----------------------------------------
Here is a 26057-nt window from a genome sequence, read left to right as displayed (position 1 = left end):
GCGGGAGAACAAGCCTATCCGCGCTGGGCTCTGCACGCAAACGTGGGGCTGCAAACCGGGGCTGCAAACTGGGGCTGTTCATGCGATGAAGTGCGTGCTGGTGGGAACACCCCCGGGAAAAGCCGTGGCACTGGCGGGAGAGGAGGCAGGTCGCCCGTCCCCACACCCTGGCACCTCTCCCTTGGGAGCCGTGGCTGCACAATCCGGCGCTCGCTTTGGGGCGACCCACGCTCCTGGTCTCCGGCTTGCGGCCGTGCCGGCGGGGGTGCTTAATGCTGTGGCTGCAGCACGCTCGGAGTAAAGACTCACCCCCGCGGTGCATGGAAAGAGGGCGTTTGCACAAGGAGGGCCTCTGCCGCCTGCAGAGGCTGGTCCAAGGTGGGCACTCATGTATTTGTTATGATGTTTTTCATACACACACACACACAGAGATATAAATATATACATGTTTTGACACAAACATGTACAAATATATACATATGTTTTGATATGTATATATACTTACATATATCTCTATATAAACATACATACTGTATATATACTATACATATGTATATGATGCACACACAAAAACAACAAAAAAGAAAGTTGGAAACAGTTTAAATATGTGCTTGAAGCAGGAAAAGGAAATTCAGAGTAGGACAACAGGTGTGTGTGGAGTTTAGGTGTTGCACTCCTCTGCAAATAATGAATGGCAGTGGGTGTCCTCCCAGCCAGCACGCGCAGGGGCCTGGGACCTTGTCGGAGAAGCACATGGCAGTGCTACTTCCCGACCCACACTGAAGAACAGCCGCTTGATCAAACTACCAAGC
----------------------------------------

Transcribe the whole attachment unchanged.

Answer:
Here is a 26057-nt window from a genome sequence, read left to right as displayed (position 1 = left end):
GCGGGAGAACAAGCCTATCCGCGCTGGGCTCTGCACGCAAACGTGGGGCTGCAAACCGGGGCTGCAAACTGGGGCTGTTCATGCGATGAAGTGCGTGCTGGTGGGAACACCCCCGGGAAAAGCCGTGGCACTGGCGGGAGAGGAGGCAGGTCGCCCGTCCCCACACCCTGGCACCTCTCCCTTGGGAGCCGTGGCTGCACAATCCGGCGCTCGCTTTGGGGCGACCCACGCTCCTGGTCTCCGGCTTGCGGCCGTGCCGGCGGGGGTGCTTAATGCTGTGGCTGCAGCACGCTCGGAGTAAAGACTCACCCCCGCGGTGCATGGAAAGAGGGCGTTTGCACAAGGAGGGCCTCTGCCGCCTGCAGAGGCTGGTCCAAGGTGGGCACTCATGTATTTGTTATGATGTTTTTCATACACACACACACACAGAGATATAAATATATACATGTTTTGACACAAACATGTACAAATATATACATATGTTTTGATATGTATATATACTTACATATATCTCTATATAAACATACATACTGTATATATACTATACATATGTATATGATGCACACACAAAAACAACAAAAAAGAAAGTTGGAAACAGTTTAAATATGTGCTTGAAGCAGGAAAAGGAAATTCAGAGTAGGACAACAGGTGTGTGTGGAGTTTAGGTGTTGCACTCCTCTGCAAATAATGAATGGCAGTGGGTGTCCTCCCAGCCAGCACGCGCAGGGGCCTGGGACCTTGTCGGAGAAGCACATGGCAGTGCTACTTCCCGACCCACACTGAAGAACAGCCGCTTGATCAAACTACCAAGC